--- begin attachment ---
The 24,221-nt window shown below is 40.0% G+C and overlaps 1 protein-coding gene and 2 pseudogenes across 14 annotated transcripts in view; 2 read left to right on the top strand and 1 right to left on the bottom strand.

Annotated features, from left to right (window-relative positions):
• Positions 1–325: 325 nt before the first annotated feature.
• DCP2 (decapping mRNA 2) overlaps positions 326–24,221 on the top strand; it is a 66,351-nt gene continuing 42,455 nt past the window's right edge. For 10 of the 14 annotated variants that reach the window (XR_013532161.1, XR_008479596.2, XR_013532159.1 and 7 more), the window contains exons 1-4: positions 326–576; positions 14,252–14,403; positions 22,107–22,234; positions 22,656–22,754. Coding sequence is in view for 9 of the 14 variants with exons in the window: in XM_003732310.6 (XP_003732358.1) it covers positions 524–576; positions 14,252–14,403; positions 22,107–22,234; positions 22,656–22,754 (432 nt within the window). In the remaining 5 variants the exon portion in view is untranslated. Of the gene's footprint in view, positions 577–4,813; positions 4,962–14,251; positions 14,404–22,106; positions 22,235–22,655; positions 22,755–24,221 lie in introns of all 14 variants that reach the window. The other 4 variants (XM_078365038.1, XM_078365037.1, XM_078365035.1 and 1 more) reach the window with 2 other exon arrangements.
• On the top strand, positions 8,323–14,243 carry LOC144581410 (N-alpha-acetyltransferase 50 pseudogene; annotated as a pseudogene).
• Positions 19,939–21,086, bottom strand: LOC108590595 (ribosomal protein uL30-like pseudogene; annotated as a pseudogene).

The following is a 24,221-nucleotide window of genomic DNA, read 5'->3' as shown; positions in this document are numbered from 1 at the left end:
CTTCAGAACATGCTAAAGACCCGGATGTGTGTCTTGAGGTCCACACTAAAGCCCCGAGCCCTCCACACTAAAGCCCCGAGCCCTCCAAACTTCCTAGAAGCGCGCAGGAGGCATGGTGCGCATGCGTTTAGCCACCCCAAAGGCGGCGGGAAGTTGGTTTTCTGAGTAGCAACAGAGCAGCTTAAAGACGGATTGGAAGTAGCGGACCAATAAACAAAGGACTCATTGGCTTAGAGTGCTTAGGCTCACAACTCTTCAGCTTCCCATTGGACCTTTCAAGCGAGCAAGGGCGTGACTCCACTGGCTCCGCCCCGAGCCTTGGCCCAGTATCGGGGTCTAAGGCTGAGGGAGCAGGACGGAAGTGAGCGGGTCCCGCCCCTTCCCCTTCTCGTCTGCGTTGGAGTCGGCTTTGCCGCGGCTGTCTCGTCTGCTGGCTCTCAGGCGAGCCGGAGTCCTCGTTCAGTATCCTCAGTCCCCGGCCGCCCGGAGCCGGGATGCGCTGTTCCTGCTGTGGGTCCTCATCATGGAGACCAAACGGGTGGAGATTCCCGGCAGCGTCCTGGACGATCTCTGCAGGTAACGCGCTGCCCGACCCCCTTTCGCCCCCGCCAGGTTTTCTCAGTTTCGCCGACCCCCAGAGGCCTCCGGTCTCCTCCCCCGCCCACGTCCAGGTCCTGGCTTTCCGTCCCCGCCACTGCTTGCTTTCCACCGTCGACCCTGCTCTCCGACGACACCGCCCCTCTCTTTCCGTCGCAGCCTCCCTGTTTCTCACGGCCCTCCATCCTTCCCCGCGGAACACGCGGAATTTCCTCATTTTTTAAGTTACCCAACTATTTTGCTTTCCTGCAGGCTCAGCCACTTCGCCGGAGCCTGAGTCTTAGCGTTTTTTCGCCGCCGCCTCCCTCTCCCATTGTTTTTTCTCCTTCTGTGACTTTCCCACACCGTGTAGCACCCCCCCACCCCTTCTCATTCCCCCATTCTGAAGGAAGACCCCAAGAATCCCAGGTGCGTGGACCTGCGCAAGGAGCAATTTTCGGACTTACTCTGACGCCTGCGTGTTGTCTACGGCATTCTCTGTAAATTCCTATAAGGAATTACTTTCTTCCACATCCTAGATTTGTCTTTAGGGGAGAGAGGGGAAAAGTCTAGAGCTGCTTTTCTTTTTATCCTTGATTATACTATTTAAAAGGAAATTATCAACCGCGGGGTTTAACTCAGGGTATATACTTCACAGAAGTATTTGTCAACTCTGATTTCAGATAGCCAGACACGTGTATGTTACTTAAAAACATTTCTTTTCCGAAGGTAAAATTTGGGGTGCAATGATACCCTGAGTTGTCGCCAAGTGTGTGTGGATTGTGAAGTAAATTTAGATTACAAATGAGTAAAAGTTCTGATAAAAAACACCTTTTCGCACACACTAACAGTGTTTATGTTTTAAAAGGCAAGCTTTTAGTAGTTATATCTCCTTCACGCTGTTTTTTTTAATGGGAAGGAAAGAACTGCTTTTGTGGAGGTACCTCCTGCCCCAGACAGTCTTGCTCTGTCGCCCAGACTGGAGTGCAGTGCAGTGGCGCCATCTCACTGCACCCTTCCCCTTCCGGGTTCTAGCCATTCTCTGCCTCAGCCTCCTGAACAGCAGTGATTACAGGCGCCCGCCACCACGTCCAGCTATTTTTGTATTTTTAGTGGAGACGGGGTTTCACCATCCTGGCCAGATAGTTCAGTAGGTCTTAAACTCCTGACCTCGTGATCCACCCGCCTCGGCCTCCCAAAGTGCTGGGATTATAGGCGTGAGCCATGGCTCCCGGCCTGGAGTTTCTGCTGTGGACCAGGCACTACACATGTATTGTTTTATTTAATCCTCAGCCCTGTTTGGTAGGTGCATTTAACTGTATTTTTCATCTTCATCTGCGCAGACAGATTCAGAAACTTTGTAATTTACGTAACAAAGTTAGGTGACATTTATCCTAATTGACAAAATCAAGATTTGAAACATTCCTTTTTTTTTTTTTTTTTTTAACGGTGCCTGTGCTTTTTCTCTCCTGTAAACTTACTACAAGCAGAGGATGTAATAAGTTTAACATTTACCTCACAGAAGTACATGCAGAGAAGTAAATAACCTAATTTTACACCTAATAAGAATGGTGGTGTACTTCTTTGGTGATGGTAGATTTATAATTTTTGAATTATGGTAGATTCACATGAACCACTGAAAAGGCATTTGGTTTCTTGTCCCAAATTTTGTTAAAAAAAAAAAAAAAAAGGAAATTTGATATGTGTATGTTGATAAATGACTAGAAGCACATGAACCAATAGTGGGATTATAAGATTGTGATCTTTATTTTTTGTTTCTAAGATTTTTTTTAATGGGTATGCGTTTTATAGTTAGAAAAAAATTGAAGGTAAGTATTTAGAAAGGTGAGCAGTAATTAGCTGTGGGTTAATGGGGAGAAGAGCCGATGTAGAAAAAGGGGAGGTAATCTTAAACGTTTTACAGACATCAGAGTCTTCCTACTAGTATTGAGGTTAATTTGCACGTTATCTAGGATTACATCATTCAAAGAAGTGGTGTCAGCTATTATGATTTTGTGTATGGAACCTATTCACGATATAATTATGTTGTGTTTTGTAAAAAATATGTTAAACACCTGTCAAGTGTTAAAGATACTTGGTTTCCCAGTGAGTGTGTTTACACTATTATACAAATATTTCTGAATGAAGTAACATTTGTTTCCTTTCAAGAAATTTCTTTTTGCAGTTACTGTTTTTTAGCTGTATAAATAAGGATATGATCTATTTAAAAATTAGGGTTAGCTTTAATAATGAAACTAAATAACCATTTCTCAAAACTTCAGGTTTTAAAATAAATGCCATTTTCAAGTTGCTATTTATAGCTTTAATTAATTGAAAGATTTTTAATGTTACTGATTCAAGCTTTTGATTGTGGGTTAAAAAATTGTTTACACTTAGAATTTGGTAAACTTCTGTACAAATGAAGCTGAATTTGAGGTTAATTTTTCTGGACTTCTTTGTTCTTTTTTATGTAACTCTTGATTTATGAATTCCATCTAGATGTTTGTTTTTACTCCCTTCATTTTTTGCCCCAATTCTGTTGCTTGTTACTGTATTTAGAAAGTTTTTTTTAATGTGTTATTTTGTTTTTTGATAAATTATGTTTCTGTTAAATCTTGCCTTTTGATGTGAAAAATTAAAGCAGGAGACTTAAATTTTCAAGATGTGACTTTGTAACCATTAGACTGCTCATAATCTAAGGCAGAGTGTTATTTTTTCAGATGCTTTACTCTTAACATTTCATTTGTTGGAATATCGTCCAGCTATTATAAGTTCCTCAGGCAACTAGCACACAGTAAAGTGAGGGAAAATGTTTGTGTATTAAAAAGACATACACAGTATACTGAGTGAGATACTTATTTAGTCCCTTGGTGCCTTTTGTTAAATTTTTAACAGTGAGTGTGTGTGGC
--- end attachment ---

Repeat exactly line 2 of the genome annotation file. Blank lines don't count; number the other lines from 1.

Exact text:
Annotated features, from left to right (window-relative positions):